Personal Services Business – Avoid the Trap
The last thing you want when you incorporate your business is for the Canada Revenue Agency (CRA) to label you a Personal Services Business (PSB).
If the CRA determines an incorporated individual working as a contractor is just an employee of the company they are working for, they would be deemed a personal services business.
This is a costly category that has become a problem for many Ottawa consultants who are encouraged by some staffing agencies to incorporate before getting federal government work. Some agencies will not represent non-incorporated consultants. It’s a Catch-22.
If consultants do not incorporate, they are told they will not be hired; but, when they do incorporate, the scope of the work may appear, in the eyes of the CRA, to be no different than that of a regular employee. Hefty tax consequences could result.
Personal Services Business or Corporation?
It is important to note that the personal services business designation is a year-by-year label. Hypothetically, you can be labeled a personal services business one year and a proper corporation the next. Each year is judged on the merits of the corporation’s activities in that taxation year.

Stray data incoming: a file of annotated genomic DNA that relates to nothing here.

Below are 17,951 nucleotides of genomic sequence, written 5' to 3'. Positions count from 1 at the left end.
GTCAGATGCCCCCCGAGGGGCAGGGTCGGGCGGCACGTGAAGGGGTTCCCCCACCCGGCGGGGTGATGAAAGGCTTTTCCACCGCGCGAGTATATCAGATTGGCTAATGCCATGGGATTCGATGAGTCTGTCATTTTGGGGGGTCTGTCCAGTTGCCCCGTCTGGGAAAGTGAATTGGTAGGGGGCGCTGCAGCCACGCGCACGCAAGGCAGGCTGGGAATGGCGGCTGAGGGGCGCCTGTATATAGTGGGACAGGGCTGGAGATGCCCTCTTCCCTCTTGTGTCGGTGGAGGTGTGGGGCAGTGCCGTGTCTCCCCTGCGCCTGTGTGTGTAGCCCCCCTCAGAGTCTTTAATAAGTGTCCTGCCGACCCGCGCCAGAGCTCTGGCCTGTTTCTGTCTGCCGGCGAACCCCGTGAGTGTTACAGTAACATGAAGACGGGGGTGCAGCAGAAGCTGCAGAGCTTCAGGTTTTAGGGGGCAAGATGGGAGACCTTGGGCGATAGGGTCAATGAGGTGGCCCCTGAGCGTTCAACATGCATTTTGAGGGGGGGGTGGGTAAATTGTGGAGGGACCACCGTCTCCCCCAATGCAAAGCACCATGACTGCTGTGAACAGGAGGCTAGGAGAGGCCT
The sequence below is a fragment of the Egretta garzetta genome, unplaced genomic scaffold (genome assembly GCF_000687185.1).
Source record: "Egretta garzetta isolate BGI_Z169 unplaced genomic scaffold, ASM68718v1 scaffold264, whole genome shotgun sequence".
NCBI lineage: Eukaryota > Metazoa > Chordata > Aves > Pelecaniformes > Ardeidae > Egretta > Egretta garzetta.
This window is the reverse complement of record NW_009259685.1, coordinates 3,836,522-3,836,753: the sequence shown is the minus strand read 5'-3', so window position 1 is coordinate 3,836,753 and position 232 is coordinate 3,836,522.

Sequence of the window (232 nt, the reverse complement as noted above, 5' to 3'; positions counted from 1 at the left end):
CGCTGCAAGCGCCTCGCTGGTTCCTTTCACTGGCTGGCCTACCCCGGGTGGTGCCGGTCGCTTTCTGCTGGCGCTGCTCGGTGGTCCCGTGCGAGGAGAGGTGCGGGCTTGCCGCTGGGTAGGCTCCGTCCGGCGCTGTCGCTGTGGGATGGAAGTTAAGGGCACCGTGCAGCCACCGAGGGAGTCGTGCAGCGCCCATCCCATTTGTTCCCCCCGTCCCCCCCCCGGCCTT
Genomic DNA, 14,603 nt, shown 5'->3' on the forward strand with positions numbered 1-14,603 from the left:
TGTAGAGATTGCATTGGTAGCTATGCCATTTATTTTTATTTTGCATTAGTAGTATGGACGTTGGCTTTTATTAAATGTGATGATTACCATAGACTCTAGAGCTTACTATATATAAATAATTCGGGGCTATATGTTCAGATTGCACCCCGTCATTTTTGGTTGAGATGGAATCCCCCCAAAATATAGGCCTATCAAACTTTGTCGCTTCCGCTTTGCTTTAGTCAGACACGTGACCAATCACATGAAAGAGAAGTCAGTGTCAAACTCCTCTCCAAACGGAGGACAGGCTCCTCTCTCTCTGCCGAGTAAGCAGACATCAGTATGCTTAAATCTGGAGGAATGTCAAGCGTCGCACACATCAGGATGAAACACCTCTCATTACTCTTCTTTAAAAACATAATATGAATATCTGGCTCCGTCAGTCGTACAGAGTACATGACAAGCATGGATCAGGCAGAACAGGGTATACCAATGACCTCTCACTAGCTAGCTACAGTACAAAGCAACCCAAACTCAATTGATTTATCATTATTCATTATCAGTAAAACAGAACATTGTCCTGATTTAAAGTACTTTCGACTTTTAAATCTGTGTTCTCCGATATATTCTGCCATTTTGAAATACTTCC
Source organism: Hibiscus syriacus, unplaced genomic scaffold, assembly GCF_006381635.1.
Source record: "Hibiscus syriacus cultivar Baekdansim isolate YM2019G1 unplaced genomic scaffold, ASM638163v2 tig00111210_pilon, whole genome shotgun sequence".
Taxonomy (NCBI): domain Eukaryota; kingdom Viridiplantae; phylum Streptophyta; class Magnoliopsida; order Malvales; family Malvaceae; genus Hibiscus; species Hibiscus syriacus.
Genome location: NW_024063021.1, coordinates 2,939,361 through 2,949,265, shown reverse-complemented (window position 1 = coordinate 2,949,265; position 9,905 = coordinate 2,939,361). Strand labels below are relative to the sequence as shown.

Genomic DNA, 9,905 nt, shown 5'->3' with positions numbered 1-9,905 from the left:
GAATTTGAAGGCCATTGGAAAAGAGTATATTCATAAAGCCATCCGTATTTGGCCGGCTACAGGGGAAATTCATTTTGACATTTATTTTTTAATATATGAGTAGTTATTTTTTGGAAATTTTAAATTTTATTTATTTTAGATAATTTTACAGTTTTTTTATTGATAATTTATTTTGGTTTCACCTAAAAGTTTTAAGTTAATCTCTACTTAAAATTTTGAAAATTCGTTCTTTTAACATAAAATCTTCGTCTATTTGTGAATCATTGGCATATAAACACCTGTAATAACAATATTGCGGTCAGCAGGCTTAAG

Disadvantages of Being a Corporation
One major disadvantage of a personal services business is that the corporation cannot claim the same expenses as a small business.
A second disadvantage is, the corporation would lose its eligibility for the Small Business Deduction (SBD), which, in Ontario, means its tax rate would increase from 15 per cent to 26.5 per cent. The corporation would also lose its 13 per cent general rate reduction, triggering a 39.5 per cent tax rate.
The 2016 Federal Budget increased the federal corporate tax rate for personal services businesses by 5% to 44.5%. On $100,000 of corporate income, this would leave $55,500 of after-tax corporate income to be paid out.
The law states that a contractor will be declared a personal services business if, without being incorporated, the contractor could reasonably be considered an employee of the would-be-employer.
The exceptions are: the corporation employs more than five full-time employees over the course of the year; or, the services are provided to an associated corporation.
This article is, by no means, meant to discourage anyone from incorporating as a professional or consultant. There are many advantages to incorporating, and despite the possible pitfalls, it may be beneficial for you to do so, but it’s complicated and can be confusing. Talk to a specialist offering tax services before you decide.